#1
Okay, I've done my research on chord compatibilty, and I think I've pretty much got it down. I just have one simple question. Are more chords compatible that meets the eye? I learned the whole thing for the major scale (major chord, minor, minor, major, major... etc.), but really you can use any chord with the notes of the scale right? For example, I was screwing around with C# phrygian, simply because I know the A major scal and its modes like that back of my hand. so any way, i was screwing a round and I played a Asus2 chord (is that the correct name, or a correct name, for this: A B E?). Any way, this more clarification than a question, but thanks for your help any way.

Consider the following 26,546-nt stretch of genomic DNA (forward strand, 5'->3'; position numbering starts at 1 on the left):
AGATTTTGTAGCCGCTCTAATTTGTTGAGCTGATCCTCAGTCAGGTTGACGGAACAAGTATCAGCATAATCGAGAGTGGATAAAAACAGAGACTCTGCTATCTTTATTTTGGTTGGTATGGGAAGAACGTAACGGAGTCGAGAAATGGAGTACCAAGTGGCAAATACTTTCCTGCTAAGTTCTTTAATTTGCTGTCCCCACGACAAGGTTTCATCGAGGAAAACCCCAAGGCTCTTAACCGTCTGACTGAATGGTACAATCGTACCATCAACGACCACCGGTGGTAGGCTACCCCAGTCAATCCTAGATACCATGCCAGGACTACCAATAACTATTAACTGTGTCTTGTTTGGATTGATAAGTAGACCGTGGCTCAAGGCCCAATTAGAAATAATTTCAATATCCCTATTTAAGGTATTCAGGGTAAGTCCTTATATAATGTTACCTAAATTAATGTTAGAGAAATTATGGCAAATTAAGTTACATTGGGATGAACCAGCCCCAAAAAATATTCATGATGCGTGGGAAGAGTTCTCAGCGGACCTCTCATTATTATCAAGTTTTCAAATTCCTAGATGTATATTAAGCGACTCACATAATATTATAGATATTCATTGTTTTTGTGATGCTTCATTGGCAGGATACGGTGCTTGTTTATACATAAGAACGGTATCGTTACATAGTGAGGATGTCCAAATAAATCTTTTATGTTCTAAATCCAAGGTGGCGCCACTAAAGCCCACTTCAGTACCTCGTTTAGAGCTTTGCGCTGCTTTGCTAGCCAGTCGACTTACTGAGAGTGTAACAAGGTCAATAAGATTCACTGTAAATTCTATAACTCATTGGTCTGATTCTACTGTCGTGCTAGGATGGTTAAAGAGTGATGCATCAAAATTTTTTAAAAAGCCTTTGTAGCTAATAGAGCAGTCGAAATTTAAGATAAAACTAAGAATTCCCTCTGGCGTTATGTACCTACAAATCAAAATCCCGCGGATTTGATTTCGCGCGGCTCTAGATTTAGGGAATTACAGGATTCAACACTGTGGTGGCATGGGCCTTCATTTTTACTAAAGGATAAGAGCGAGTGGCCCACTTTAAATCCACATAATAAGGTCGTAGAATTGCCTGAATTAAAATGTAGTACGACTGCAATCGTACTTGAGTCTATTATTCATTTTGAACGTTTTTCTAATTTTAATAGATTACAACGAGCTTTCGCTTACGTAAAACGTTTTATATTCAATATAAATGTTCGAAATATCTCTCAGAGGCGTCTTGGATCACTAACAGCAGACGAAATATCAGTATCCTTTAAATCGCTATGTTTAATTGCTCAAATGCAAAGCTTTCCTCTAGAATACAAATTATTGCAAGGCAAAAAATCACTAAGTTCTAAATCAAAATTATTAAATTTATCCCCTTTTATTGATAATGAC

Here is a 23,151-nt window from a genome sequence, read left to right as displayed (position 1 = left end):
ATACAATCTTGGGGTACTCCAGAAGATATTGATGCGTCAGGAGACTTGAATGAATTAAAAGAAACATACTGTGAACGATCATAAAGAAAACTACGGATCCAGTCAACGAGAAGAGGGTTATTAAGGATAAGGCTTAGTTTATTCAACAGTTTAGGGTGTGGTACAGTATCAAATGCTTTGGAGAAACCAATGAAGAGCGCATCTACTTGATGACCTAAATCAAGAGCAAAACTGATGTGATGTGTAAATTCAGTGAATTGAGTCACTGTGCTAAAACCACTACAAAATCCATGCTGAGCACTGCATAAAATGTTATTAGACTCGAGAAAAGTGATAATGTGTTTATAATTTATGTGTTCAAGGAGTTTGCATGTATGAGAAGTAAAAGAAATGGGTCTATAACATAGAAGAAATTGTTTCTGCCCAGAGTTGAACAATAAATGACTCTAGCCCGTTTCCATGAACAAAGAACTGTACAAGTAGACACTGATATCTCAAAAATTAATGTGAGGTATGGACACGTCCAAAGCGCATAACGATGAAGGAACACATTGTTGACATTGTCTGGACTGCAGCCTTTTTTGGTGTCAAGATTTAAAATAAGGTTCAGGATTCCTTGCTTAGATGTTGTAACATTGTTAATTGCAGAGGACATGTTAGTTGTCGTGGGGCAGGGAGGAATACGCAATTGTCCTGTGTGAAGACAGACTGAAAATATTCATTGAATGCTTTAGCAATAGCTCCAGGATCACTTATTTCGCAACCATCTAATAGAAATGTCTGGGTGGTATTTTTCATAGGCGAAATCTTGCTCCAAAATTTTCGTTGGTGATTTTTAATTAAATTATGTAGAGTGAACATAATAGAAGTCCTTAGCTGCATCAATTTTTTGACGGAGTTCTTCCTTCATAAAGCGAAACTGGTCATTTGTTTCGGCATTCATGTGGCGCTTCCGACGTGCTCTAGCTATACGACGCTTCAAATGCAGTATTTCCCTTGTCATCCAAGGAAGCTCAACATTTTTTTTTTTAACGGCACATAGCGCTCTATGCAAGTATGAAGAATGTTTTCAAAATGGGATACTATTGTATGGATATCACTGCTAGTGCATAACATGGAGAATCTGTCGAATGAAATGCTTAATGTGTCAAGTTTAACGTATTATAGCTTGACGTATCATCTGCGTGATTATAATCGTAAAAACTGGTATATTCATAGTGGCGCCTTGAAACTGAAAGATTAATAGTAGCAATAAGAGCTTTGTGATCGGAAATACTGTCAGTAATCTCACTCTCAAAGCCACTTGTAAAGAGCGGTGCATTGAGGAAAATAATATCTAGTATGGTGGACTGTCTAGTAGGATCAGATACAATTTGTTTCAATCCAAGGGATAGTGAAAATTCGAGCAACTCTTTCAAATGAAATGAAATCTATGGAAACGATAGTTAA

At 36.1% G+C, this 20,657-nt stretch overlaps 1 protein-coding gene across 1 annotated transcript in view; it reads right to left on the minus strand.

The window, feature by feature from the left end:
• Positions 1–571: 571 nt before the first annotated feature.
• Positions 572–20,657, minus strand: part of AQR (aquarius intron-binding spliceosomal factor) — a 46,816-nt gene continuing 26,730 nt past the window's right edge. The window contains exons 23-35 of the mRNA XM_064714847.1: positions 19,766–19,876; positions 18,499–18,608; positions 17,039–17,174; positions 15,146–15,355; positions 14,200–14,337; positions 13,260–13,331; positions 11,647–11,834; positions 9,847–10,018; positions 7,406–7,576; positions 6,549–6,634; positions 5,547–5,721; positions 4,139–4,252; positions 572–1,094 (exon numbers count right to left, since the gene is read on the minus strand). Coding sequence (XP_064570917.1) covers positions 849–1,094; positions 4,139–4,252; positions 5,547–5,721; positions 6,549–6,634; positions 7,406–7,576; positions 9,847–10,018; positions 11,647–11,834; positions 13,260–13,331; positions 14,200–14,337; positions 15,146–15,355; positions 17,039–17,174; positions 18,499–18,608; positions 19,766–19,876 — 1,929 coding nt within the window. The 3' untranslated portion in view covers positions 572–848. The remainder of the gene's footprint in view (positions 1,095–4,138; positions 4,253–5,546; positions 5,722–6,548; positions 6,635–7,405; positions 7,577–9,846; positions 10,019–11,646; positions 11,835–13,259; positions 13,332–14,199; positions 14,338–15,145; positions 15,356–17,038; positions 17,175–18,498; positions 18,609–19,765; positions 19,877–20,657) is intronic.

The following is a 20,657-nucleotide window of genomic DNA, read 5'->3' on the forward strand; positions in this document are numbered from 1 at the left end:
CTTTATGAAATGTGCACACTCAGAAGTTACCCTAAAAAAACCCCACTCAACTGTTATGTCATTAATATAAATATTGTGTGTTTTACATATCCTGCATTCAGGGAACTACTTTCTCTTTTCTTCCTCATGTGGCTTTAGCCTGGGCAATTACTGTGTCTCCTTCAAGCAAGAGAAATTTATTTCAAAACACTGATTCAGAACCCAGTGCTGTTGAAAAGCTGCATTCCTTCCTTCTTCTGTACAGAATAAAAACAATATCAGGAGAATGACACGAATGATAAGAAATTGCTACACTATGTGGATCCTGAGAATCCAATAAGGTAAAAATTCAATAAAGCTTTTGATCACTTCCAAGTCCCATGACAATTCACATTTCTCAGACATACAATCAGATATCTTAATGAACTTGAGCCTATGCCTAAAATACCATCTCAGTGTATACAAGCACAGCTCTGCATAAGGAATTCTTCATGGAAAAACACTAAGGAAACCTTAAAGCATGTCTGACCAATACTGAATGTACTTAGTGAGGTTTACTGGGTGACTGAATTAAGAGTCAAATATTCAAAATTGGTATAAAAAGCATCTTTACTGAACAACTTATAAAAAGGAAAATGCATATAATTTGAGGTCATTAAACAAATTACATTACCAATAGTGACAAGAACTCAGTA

#2
"Are more chords compatible that meets the eye?"

Certainly are. Chords that don't appear to be in the same key on paper can be surprisingly pleasing. Oh yeah, and that is Asus2.
#3
Thanks for the help... kinda weird the the chord i was looking at was A B E and your name is Abe...
#4
Ha, yeah. I make sure I use it in every song I write.

#5
Quote by Abe
Ha, yeah. I make sure I use it in every song I write.



Your name, woah thats weird
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#6
^Greek people have names like Stratos.. That's weird!

To answer the thread: Chord chemistry is unlimited. Really, unlimited.
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#7
Well yes, you can use reverse polarity chords, and instead of doggedly ssticking to a Major chord for the 1st degree, then using the Minor etc. you can basically use any chord as long as it is major or minor sounding (depending on the degree). for example in a progression of I-III-IV in C (C, Em, F), you could use Cmaj7, Em7, Fadd9, for example.